“I Like You… If You Buy From Me.” Why We Hate Sales People, Network Marketers, and Other Hustle Artists

Living in New York City, you get lots of experiences. And you meet all kinds of characters, the good, the bad and the ugly. One classic character, of course, is the dreaded sales person.

It’s one thing to be approached by a salesperson in a store you’ve walked into of your own volition. But from time to time you will also get solicited on the street. Or unexpectedly in a cafe, or at a party.

It’s usually not a welcome experience, to say the least.

Why does sales have such a bad reputation? Because what should be a noble profession focused on connecting people with quality products, has been bastardized by generations of fake smiles and forced laughs.

Even small business people, whose entire existence depends on sales, often assume “selling” is something dishonest and deceptive. This is because we’ve all experienced the dishonest and fake sales process at some point.

And unfortunately this tradition of fakery is alive and well.

Where exactly does this dishonesty come from?

In a word: Desperation.

You can just sense when that “friendly” person chatting with you has an ulterior motive.

We have a sixth sense for this kind of thing. It’s an evolutionary adaptation to avoid being hurt.

(It’s overactive in some people–paranoia–and under-active in others–naivete.)

When a person is desperate, they naturally want to hide it. They want to perform as though they are totally cool, relaxed and confident.

But our sixth sense says it’s not true. They may seem confident/ friendly at first, but they are not. It’s an act.

And the worse the act, the more uncomfortable and skeptical we feel.

A good example came to me recently.

I was looking for a Christmas gift for a client in a bookstore.

Two young guys came up and started chatting about the book I was looking at. It felt pretty random and disingenuous from the start (i.e. my sixth sense, born of common sense and years of experience).

I’ve been approached by similar guys working for what I assume is the same network marketing scheme.

Of course it wasn’t long before they started telling me about their “opportunity.” I just listened politely (more like half-listened actually, since I’ve heard their pitch before). And then declined.

(How ironic that while I was looking for a gift for my client, purely as a bond-building gesture, I was reminded of the not-so-giving nature of some other vendors.)

Now, to be clear: these were good guys, trying to do something productive. But because of their crappy technique, poorly executed on so many levels, they are going to have a very hard time making any money. I’d predict they are both out of that company in a matter of weeks.

Network marketers in particular are notorious for the inauthentic sale. Why? Again, desperation.

Network marketers or multi-level marketers (MLM) are usually average folks who were recruited into their company by a “friend” or acquaintance. They typically receive almost zero professional sales training outside of vague inspirational platitudes from people higher up in the food chain.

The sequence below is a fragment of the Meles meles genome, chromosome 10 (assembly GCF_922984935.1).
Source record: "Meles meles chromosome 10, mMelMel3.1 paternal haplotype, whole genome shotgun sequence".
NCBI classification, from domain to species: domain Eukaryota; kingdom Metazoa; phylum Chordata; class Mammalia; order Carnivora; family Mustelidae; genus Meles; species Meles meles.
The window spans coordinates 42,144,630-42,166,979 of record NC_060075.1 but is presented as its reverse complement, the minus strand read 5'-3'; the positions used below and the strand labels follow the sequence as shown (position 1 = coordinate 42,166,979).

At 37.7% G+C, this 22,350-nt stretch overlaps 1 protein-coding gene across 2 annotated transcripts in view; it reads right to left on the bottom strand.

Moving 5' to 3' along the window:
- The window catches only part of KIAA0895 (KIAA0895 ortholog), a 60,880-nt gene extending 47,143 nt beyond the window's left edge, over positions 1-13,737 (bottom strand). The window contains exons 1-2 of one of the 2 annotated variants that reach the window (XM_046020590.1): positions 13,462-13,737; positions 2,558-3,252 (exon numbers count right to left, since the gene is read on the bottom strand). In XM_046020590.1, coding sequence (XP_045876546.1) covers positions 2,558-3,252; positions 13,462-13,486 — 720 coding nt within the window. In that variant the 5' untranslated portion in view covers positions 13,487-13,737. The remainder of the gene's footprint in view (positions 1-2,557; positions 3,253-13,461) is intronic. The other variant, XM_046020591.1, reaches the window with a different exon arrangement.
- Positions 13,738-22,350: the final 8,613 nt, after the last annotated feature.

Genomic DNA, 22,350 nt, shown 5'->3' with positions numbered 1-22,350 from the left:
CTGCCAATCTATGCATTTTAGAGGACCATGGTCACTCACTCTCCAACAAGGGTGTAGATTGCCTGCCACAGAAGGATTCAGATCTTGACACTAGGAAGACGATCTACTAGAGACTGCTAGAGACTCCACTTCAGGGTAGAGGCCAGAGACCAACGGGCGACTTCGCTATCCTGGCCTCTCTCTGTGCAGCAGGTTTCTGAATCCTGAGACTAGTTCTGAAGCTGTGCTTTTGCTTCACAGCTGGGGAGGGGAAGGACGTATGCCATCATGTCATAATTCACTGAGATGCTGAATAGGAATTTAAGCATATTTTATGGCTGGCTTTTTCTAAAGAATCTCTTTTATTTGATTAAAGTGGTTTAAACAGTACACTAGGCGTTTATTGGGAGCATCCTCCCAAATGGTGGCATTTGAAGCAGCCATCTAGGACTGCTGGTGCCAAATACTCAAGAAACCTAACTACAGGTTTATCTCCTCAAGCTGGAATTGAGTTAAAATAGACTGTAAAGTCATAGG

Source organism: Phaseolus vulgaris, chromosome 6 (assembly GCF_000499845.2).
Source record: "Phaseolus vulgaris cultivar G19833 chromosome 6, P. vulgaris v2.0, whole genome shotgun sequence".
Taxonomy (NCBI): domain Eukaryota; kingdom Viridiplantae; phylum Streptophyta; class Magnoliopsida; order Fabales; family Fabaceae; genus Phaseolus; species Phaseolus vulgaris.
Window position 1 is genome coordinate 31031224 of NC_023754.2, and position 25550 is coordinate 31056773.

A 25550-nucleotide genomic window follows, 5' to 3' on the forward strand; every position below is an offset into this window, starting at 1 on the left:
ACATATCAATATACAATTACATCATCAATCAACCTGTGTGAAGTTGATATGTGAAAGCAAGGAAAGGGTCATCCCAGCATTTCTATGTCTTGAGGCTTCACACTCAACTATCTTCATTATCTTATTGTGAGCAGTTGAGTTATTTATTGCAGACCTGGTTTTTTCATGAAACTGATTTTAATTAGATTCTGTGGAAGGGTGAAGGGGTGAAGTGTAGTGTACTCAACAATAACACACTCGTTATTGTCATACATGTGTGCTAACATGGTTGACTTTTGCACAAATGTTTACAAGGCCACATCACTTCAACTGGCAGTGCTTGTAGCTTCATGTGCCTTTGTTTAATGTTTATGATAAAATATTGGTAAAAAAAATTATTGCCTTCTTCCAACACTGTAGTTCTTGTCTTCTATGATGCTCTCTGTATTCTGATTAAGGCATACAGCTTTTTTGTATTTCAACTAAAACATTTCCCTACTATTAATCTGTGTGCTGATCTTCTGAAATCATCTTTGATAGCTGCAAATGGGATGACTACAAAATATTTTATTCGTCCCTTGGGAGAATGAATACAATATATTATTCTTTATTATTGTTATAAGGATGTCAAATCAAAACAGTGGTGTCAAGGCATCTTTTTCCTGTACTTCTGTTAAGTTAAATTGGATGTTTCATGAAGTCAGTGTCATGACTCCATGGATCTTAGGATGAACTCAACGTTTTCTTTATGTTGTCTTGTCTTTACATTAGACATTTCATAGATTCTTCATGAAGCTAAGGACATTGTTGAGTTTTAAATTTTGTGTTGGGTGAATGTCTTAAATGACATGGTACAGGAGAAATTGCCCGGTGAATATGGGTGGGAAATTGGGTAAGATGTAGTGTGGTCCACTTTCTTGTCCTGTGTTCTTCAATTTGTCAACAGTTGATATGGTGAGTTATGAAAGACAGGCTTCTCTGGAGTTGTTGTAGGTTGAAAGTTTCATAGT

They are nervous. Uncertain. And they, like the rest of us, associate “sales” with taking value, instead of giving value.

This creates that desperate energy of “I hope he buys… I hope he buys…” lurking beneath their forced smile and chitchat.

When it was clear I wasn’t buying what these two guys were selling in the bookstore, they looked like they got punched in the gut. So much for that friendly chitchat.

(There’s lots of other problems with MLM schemes, but that’s another topic entirely.)

Needless to say, to a struggling salesperson who is under the gun to meet a quota or get a commission so he can keep his lights on, desperation will always be lurking.

The prospect will sense it, and it will repel her like a bad odor.

The mistake of desperation and fakeness is not just reserved for sales people.

It is made by lots of people who are trying to get stuff from us. Charity workers looking for donations. Horny people looking for sex. Missionaries looking for converts.

Take a Christian missionary who approached me on a beautiful summer day in a public square. She played nice at first. Warm, genuine smile. She asked if I was a believer in her religion. I said no. Suddenly her face twisted into a look of grave concern. “Why not?!” she gasped. (A silly reaction in such a diverse city, but probably an act.)

Seconds later her shock had turned to outrage. She began her spiel about the Bible and whatnot (which I have heard a million times).

I just smiled, said have a nice day, and walked away.

From friendly to castigating in under 60 seconds–at least she’s efficient!

In spite of everything, I actually don’t mind being approached by sales people at all. If I did, I’d be living in the wrong place.

I’ve done it myself many times (to varying degrees of effectiveness), so I understand the “hustle.” As long as everyone is polite and respectful, there is nothing wrong with it.

It’s just unfortunate that these poorly-trained salespeople continue to give selling a bad name by making people uncomfortable.

The less comfortable customers are, and the more skeptical they are, the harder it is for them to part with their money.

Not only does that cut down on revenue for businesses, but it also means customers don’t get quality products and services, and don’t get their problems solved.

At least it opens opportunities for those of us who really do care about our clients, who are not desperate, and who want to build good relationships rooted in real value for all parties.

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